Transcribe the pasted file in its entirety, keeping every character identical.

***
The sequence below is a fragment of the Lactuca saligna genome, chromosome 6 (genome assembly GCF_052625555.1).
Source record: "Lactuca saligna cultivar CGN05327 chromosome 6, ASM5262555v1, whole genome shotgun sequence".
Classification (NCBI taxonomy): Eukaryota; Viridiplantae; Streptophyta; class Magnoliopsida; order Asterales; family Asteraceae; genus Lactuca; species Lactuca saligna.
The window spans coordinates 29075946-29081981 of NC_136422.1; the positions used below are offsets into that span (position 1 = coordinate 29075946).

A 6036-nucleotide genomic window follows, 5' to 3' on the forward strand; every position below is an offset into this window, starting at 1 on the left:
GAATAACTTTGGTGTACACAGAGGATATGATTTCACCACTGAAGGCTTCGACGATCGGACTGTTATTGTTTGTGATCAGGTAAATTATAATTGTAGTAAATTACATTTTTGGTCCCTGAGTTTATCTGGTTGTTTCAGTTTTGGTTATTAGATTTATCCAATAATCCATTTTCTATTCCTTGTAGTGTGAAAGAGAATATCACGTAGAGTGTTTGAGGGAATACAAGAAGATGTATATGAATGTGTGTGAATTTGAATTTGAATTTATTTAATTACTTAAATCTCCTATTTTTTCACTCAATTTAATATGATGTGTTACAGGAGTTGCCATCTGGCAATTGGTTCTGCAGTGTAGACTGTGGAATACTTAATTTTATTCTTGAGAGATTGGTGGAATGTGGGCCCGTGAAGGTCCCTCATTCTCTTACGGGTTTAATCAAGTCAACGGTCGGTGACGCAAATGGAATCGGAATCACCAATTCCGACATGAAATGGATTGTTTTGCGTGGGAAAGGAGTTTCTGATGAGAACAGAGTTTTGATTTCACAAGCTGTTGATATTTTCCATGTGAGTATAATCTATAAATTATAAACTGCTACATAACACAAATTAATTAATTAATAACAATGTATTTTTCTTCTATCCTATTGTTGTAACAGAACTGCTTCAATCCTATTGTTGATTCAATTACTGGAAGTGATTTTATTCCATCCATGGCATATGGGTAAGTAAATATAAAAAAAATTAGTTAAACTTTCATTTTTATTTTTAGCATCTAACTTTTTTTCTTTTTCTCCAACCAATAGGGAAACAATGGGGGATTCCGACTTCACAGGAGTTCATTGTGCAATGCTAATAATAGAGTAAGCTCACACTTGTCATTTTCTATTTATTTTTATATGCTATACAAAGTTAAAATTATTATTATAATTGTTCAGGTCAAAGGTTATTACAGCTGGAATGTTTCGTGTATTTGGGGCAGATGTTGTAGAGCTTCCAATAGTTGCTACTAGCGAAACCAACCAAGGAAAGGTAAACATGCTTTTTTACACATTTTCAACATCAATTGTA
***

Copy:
The sequence below is a fragment of the Lactuca saligna genome, chromosome 6 (genome assembly GCF_052625555.1).
Source record: "Lactuca saligna cultivar CGN05327 chromosome 6, ASM5262555v1, whole genome shotgun sequence".
Classification (NCBI taxonomy): Eukaryota; Viridiplantae; Streptophyta; class Magnoliopsida; order Asterales; family Asteraceae; genus Lactuca; species Lactuca saligna.
The window spans coordinates 29075946-29081981 of NC_136422.1; the positions used below are offsets into that span (position 1 = coordinate 29075946).

A 6036-nucleotide genomic window follows, 5' to 3' on the forward strand; every position below is an offset into this window, starting at 1 on the left:
GAATAACTTTGGTGTACACAGAGGATATGATTTCACCACTGAAGGCTTCGACGATCGGACTGTTATTGTTTGTGATCAGGTAAATTATAATTGTAGTAAATTACATTTTTGGTCCCTGAGTTTATCTGGTTGTTTCAGTTTTGGTTATTAGATTTATCCAATAATCCATTTTCTATTCCTTGTAGTGTGAAAGAGAATATCACGTAGAGTGTTTGAGGGAATACAAGAAGATGTATATGAATGTGTGTGAATTTGAATTTGAATTTATTTAATTACTTAAATCTCCTATTTTTTCACTCAATTTAATATGATGTGTTACAGGAGTTGCCATCTGGCAATTGGTTCTGCAGTGTAGACTGTGGAATACTTAATTTTATTCTTGAGAGATTGGTGGAATGTGGGCCCGTGAAGGTCCCTCATTCTCTTACGGGTTTAATCAAGTCAACGGTCGGTGACGCAAATGGAATCGGAATCACCAATTCCGACATGAAATGGATTGTTTTGCGTGGGAAAGGAGTTTCTGATGAGAACAGAGTTTTGATTTCACAAGCTGTTGATATTTTCCATGTGAGTATAATCTATAAATTATAAACTGCTACATAACACAAATTAATTAATTAATAACAATGTATTTTTCTTCTATCCTATTGTTGTAACAGAACTGCTTCAATCCTATTGTTGATTCAATTACTGGAAGTGATTTTATTCCATCCATGGCATATGGGTAAGTAAATATAAAAAAAATTAGTTAAACTTTCATTTTTATTTTTAGCATCTAACTTTTTTTCTTTTTCTCCAACCAATAGGGAAACAATGGGGGATTCCGACTTCACAGGAGTTCATTGTGCAATGCTAATAATAGAGTAAGCTCACACTTGTCATTTTCTATTTATTTTTATATGCTATACAAAGTTAAAATTATTATTATAATTGTTCAGGTCAAAGGTTATTACAGCTGGAATGTTTCGTGTATTTGGGGCAGATGTTGTAGAGCTTCCAATAGTTGCTACTAGCGAAACCAACCAAGGAAAGGTAAACATGCTTTTTTACACATTTTCAACATCAATTGTA